REVIEW: Night Moves – Pennied Days

The noticeable warmth that emanates from Night Moves’ second album, Pennied Days, belies the band’s roots in humid Minnesota. After all, a constant climate fit for walking around half-naked is one reason the Beach Boys wished they all could be California girls and not Minnesota girls. Pennied Days is an album in the shadow of its influences, but Night Moves show moments of sparkle on this folk-rock trip.

Things begin uneventfully. Synth keys churning out a chasing rhythm, with an undercurrent of Berlin’s Take My Breath Away, while the androgynous vocals of singer and guitarist John Pelant prick your eardrums on Carl Sagan. The mood doesn’t change on the next track, or the would-be hauler’s anthem, Leave Your Light On, where Pelant’s mirroring of Bono – in intonation and lyrical sentiment – is uncanny.

These folk-rock tracks lack colour, leaving you cruising highways of samey scenery, laid years before by the likes of The Byrds and Leon Russell. Border on Border, with its splashes of bright percussion and tropical guitar riffs, is what kicks the whole record into gears and finally sets it off for a breezy summertime getaway.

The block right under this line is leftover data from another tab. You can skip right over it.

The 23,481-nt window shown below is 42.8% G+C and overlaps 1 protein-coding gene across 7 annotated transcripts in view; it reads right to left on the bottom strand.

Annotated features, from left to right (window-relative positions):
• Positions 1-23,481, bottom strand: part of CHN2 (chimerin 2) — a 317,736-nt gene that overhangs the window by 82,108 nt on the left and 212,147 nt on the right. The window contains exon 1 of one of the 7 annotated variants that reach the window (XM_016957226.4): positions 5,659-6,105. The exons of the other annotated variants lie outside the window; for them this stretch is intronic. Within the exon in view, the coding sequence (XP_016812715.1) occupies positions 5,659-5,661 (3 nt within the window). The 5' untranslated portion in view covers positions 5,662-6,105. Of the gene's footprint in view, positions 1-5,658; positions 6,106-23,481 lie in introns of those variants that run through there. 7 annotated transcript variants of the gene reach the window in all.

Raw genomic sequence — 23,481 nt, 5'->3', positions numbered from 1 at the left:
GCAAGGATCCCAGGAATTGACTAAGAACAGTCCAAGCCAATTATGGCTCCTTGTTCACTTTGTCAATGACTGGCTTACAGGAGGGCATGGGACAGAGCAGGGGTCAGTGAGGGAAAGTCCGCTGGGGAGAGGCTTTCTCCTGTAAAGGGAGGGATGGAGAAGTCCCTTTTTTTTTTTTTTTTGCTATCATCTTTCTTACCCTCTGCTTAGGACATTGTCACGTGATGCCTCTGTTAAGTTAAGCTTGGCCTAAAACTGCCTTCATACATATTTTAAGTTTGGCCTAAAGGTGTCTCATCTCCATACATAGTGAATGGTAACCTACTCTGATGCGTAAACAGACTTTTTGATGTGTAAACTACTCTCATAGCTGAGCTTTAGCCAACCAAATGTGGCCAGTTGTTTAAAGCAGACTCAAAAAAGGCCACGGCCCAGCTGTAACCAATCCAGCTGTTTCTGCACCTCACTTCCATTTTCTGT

Later tracks rumble further into the house of psych folk, and Pelant and bassist Micky Alfano gain feel like they are at the wheel. The sweet refrain of Kind Luck’s outro is not unlike an early noughties Stereophonics track, while members look to have taken cues from psych-rock leaders Tame Impala for Staurolite Stroll. The twinkling of a country song inverted by psych closes the album more satisfyingly than the beginning would have you expect.

Every great road trip has that period of near-endless kineticism, where time simply slips away as you lose yourself to the highway and the jet of your speeding vehicle. For Night Moves that moment is Hiding in the Melody: seven-and-a-half minutes of woozy, psychedelia that rescues Pennied Days from becoming a pleasant, but unremarkable, tour. In many ways, this moment sums up the album itself. Night Moves narrowly escape the shadow of the bands they have learned from with this album. But mirroring, even when they are as warm and summery as this, will only take them so far.

Aaron Lee

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